Fossil Hunting Guide

Fossil Hunting Guide

Fossil hunting is a fascinating pastime enjoyed by families and people of all ages and levels of expertise throughout the year. With just just a little time spent studying the basics anybody can benefit from the thrill of discovering evidence of prehistoric creatures and the environments they lived in. The following web page gives some steerage to getting began, including the very best places to look and techniques for fossil hunting effectively and safely.

The trendy use of the word ‘fossil’ refers to the physical evidence of prehistoric life that's preserved from a time period previous to recorded human history. There is no such thing as a universally agreed age at which the evidence may be termed fossilised, however it’s broadly understood to encompass anything more than a few thousand years. Such a definition consists of our prehistoric human ancestry and the ice age fauna as well as more historic fossil teams such as the dinosaurs, ammonites and trilobites.

Fossils happen commonly world wide although just a small proportion of former life made it into the fossil report, maybe less than a billionth. Most living organisms merely decayed without trace after death. Thus, the abundance of fossils displays the immense number of organisms which have lived and the huge length of time over which the rocks have accumulated.

The earliest fossils discovered date from 3.5 billion years ago, nevertheless it wasn’t till roughly 600 million years ago that complicated multicellular life began to enter the fossil document, and for the purposes of fossil hunting the vast majority of effort is directed towards fossils of this age and more recent.

The geologic timescale is divided into eras which are additional divided into intervals, of which essentially the most incessantly quoted is the Jurassic interval (from the Mesozoic era) – well-known for the abundance of dinosaurs at this time. To view the geologic timescale

Step one towards understanding the place to look for fossils is to appreciate the distribution of fossil bearing rocks and the circumstances that led to their formation and subsequent exposure. The rocks reveal the circumstances present at the time of their formation and the forces that subsequently influenced their character.

There are three primary rock types: sedimentary, shaped from accumulated sediment, e.g. sand, silt and skeletal stays; igneous, formed from molten rock that has cooled and hardened; and metamorphic, sedimentary or igneous rocks which were altered significantly by heat and/or pressure.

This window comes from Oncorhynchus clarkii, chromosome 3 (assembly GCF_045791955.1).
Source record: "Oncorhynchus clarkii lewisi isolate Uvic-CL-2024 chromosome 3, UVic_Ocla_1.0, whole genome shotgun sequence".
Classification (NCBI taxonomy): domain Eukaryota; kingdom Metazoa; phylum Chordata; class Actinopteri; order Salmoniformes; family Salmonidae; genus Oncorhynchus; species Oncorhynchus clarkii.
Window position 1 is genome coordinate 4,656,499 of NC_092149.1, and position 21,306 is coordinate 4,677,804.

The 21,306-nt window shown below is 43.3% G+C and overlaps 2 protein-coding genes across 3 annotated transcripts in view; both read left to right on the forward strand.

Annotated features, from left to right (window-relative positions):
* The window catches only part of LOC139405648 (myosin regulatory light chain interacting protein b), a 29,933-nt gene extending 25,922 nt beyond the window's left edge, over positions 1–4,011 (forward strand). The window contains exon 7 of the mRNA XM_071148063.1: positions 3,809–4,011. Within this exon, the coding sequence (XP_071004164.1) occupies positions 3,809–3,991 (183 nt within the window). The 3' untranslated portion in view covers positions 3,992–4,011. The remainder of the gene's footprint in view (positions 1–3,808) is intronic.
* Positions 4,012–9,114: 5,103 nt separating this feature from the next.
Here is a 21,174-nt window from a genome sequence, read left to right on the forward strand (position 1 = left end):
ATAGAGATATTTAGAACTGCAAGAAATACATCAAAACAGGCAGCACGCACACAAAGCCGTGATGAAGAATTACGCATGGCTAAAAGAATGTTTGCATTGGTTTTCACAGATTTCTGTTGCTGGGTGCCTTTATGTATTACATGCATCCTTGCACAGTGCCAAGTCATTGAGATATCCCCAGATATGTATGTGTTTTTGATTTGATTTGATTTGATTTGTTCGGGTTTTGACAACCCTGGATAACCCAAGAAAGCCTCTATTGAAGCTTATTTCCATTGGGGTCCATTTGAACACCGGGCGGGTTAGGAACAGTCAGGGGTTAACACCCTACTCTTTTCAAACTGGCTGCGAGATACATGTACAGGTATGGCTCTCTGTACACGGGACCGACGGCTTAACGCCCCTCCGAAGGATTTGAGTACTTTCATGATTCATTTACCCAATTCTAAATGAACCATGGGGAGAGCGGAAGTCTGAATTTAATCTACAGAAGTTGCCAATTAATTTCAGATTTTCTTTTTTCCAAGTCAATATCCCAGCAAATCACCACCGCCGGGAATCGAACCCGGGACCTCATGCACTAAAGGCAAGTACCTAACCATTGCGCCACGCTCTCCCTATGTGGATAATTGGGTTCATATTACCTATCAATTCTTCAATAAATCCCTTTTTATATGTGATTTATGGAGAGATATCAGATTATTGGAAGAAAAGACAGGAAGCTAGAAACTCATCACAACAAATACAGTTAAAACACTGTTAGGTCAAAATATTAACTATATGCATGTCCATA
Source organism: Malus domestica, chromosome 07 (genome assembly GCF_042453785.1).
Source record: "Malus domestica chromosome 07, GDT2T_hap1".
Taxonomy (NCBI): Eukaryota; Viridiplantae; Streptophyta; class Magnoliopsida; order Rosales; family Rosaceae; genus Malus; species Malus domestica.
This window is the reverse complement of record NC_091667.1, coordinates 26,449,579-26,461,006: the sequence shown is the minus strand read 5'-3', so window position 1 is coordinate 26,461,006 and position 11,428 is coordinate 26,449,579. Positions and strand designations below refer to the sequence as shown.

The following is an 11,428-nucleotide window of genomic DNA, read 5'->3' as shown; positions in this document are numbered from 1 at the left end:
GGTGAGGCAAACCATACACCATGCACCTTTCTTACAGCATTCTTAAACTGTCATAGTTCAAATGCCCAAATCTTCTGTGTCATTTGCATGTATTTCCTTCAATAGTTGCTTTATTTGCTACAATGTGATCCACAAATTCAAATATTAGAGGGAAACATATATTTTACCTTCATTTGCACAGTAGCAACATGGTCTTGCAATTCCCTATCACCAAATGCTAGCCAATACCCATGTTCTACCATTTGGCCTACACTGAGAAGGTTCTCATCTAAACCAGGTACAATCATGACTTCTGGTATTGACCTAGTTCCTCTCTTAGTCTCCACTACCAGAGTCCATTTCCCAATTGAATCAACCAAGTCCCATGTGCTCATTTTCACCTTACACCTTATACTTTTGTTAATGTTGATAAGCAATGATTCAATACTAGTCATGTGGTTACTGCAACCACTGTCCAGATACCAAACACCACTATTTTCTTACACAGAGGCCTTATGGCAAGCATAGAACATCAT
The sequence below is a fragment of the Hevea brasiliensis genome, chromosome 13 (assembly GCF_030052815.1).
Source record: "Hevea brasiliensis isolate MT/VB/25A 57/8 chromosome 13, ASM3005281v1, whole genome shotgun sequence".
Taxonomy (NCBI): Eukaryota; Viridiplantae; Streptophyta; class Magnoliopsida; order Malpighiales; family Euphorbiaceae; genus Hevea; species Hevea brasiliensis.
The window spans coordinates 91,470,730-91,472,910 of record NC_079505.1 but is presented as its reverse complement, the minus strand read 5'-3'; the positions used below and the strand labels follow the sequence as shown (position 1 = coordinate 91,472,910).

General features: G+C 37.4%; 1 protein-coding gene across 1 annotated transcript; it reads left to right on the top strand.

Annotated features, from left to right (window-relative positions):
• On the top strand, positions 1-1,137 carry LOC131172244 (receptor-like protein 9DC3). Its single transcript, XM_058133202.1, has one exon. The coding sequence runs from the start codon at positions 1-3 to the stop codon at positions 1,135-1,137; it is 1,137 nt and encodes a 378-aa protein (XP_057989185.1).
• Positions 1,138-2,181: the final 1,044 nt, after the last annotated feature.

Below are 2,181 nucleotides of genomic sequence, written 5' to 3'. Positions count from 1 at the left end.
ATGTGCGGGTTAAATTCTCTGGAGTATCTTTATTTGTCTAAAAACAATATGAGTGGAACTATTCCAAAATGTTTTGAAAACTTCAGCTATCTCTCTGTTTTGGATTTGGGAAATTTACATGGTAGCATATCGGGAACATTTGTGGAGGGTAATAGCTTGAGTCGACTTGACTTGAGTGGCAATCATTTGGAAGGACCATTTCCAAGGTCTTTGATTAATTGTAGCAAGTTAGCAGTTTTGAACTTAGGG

Fossils are most commonly found within sedimentary rocks as a result of favourable situations of burial and restricted alteration via time. Sedimentary rocks kind on the Earth’s surface as sediment accumulates in rivers, lakes and on the seafloor in particular. Among the common sedimentary rocks embrace: sandstone, composed predominantly of grains of eroded rock; limestone, composed predominantly of shell debris and Ordovician planktonic skeletons; and shale, formed from hardened clay (initially deposited as mud).

Sedimentary rocks might endure considerable change tens of millions of years after deposition leading to a new rock type, e.g. slate. These ‘altered’ rocks are collectively often known as metamorphic. Slate was initially laid down as a muddy sediment which was then compacted and hardened to kind shale (a sedimentary rock), over time the shale was exposed to larger pressure and heat within the ground, a result of continental movement and/or tectonic activity. Over time the fabric of the shale was altered, changing the original fabric and changing it to a metamorphic rock, consequently fossils within the slate are often flattened and distorted.

On very rare events fossils can also be discovered within igneous rocks where molten rock escapes to the Earth’s surface and envelops organisms in its path, corresponding to a tree. In this example if the molten rock cools and hardens in less time than it takes to show the tree to ash, then the hardened rock may form a strong mould across the tree. Over a brief period of time the tree tissues decay leaving an empty chamber inside the rock, some examples even preserve the texture of the outer bark on the partitions of the mould.

Having recognised unaltered sedimentary deposits as the primary source for fossils, the subsequent step is to understand where such rocks are located. Geology maps are a helpful place to begin as they reveal the age and type of rocks present on the surface; note that the surface rock is mostly underlain by older rocks unless significant geological forces have caused buckling/folding of the landscape.